October 21, 2011
Satellites Combat Degrading Lands
As the UN marked World Food Day earlier this week, international representatives convened in Korea to discuss ways to curb the loss of productive land to desertification. Satellites play an important role in the monitoring and assessment of drylands.
Desertification is the degradation of land in arid, semi-arid and dry sub-humid areas. It is caused primarily by human activities and climatic variations because dryland ecosystems are extremely vulnerable to over-exploitation, inappropriate land use and droughts.
This phenomenon has severely affected the livelihoods of farmers around the globe, causing food insecurity in many areas. Satellites have the capability to detect desertification and have seen active land degradation trends even in Europe.
Held 10—21 October, the event gave representatives an opportunity to discuss strategies to curb the loss of productive land — which has increased dramatically in recent years.
ESA organized a side event on the monitoring and assessing of land degradation using satellite data.
Remote sensing from space is a powerful and cost-effective way of regularly monitoring the effect of programs that combat desertification over large or hard-to-reach areas.
The ESA-initiated DesertWatch project is developing a user-friendly information system based on Earth observation technology to support national and local authorities in responding to the reporting obligations of the UNCCD in monitoring land degradation trends over time.
In their findings presented at the conference, DesertWatch indicated that nearly half of the land in the southeastern African country of Mozambique is degraded. Even more worrying is that 19% of its land is actively degrading.
Mozambique is one of the poorest countries in the world, with some 30% of households facing food insecurity.
Satellites have also detected desertification in Portugal: 33% of land is degraded. Meanwhile, the south-central region — known as the ℠bread basket´ of Portugal — is seen to be degrading.
Across the ocean in the northeast region of Brazil, increased agricultural activities combined with severe droughts has reduced the quality of vegetation in some areas.
Now these areas are even more susceptible to desertification— or are already suffering from these processes.
A global observation system fully dedicated to drylands is still not available.
Although several techniques are available, further methodological development and integration are needed to meet the UNCCD requirements for the monitoring of desertification, land degradation and drought processes.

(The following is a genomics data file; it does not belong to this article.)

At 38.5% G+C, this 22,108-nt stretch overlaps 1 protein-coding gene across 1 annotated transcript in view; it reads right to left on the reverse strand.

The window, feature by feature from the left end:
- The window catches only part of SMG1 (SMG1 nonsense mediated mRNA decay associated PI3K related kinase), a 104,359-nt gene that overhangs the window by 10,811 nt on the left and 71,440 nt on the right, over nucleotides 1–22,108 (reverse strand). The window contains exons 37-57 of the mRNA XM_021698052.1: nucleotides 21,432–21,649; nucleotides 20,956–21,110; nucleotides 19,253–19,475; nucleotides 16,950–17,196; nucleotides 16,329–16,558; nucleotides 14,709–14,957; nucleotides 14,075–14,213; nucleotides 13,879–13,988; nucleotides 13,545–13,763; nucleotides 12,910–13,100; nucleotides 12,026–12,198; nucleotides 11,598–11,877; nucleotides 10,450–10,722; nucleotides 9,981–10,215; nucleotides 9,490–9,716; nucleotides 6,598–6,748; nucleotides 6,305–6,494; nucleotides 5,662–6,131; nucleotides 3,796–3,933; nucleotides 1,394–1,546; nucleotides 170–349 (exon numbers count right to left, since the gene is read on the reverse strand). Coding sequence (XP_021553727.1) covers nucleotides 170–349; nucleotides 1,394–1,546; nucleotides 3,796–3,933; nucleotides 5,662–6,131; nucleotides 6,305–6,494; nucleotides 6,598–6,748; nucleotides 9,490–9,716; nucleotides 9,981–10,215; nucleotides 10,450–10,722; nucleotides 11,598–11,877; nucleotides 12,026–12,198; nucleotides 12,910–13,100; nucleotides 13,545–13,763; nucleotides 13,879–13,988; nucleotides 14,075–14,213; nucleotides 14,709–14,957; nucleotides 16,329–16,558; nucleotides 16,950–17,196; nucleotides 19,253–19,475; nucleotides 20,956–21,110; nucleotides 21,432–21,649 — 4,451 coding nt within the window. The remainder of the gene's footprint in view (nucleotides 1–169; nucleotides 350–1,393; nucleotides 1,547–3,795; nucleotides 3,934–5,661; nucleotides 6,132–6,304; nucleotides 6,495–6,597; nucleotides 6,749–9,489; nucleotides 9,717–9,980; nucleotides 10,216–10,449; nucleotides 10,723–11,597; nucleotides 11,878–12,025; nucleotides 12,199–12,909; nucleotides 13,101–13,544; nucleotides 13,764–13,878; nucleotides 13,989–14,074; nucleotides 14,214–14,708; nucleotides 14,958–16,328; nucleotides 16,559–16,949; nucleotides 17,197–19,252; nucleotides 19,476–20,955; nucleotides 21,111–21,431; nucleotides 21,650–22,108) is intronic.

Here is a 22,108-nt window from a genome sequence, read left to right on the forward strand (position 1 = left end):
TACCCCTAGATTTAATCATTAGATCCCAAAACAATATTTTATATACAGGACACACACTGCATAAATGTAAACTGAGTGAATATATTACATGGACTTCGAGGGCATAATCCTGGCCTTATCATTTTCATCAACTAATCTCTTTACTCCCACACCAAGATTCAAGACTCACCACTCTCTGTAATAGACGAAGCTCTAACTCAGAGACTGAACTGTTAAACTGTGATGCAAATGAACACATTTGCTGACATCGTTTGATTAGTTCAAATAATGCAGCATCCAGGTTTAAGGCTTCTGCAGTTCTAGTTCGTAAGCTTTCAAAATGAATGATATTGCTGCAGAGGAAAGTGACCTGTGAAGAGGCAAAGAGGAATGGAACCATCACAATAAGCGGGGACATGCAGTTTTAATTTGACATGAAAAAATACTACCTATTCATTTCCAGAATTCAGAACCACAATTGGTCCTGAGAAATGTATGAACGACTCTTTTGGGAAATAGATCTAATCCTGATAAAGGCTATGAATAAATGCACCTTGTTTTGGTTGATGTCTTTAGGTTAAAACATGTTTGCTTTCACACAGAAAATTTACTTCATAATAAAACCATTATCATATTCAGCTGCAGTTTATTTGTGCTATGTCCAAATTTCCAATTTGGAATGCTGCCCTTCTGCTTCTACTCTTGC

Observation from space is the only technique that can provide spatially continuous and periodically updatable observations of variables related to desertification.
Image 1: The application of Land Degradation Index (LDI) in continental Portugal from 2000 to 2010 detected that 33% of land is degraded, while 2% shows active degradation trends. The prevalence of land management over natural processes suggests highly vulnerable agro-ecosystems. Most of deteriorated land concentrates in the northern region, while degrading trends dominate in the south-central region — which appears to be the most widely affected region. Credits: EEZA (Spain), DesertWatch project team
Image 2: The application of Land Degradation Index (LDI) in Mozambique from 1998 to 2006 detected 42% of land is degraded. More importantly, 19% of land is undergoing active degradation. Positive associations between degraded states and degrading trends underpin recent and rapid desertification processes, which are occurring with high rates of change. Land degradation is particularly intense in the provinces of Manica, Nampula, Sofala and Zambezia. Open deciduous shrublands are considered to be endangered and in a terminal stage of desertification, while deciduous woodlands could be in the initial or fully developed desertification stage. Credits: EEZA (Spain), DesertWatch project team
Image 3: The application of Indicator of Susceptibility to Desertification (ISD) in the semiarid region of Brazil has shown that the areas susceptible to desertification processes (or that are already suffering from these processes) are land areas that have seen a decrease in the quality of the vegetation. This is due to an increase of agricultural activities and to more severe droughts linked to an increase in the amount of days per year with precipitation below 1 mm. Credits: IST (Portugal), DesertWatch project team
On the Net:
- DesertWatch Project
- TIGER Initiative
- United Nations Convention to Combat Desertification
- Rio+20 Earth Summit